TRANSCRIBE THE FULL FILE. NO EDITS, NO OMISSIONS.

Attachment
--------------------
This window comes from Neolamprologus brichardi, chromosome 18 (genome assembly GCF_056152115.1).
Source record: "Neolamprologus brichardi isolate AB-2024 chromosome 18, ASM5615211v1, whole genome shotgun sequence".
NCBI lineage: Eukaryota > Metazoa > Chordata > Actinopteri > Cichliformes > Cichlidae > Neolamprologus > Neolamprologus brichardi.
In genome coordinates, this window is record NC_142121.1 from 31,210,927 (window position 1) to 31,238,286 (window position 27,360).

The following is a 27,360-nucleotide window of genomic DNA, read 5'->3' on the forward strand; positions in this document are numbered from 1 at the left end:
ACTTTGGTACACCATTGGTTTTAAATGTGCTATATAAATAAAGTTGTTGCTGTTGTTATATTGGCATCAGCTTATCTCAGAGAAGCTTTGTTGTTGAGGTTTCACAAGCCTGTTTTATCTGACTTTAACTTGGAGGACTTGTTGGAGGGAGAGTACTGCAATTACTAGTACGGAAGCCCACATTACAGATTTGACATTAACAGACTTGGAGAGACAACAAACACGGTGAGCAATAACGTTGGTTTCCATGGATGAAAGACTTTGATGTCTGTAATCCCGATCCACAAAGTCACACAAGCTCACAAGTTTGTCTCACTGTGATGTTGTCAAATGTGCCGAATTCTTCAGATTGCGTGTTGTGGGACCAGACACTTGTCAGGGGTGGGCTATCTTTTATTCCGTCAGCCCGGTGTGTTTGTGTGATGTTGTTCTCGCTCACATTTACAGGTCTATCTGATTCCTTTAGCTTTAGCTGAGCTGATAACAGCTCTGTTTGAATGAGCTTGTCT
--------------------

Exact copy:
This window comes from Neolamprologus brichardi, chromosome 18 (genome assembly GCF_056152115.1).
Source record: "Neolamprologus brichardi isolate AB-2024 chromosome 18, ASM5615211v1, whole genome shotgun sequence".
NCBI lineage: Eukaryota > Metazoa > Chordata > Actinopteri > Cichliformes > Cichlidae > Neolamprologus > Neolamprologus brichardi.
In genome coordinates, this window is record NC_142121.1 from 31,210,927 (window position 1) to 31,238,286 (window position 27,360).

The following is a 27,360-nucleotide window of genomic DNA, read 5'->3' on the forward strand; positions in this document are numbered from 1 at the left end:
ACTTTGGTACACCATTGGTTTTAAATGTGCTATATAAATAAAGTTGTTGCTGTTGTTATATTGGCATCAGCTTATCTCAGAGAAGCTTTGTTGTTGAGGTTTCACAAGCCTGTTTTATCTGACTTTAACTTGGAGGACTTGTTGGAGGGAGAGTACTGCAATTACTAGTACGGAAGCCCACATTACAGATTTGACATTAACAGACTTGGAGAGACAACAAACACGGTGAGCAATAACGTTGGTTTCCATGGATGAAAGACTTTGATGTCTGTAATCCCGATCCACAAAGTCACACAAGCTCACAAGTTTGTCTCACTGTGATGTTGTCAAATGTGCCGAATTCTTCAGATTGCGTGTTGTGGGACCAGACACTTGTCAGGGGTGGGCTATCTTTTATTCCGTCAGCCCGGTGTGTTTGTGTGATGTTGTTCTCGCTCACATTTACAGGTCTATCTGATTCCTTTAGCTTTAGCTGAGCTGATAACAGCTCTGTTTGAATGAGCTTGTCT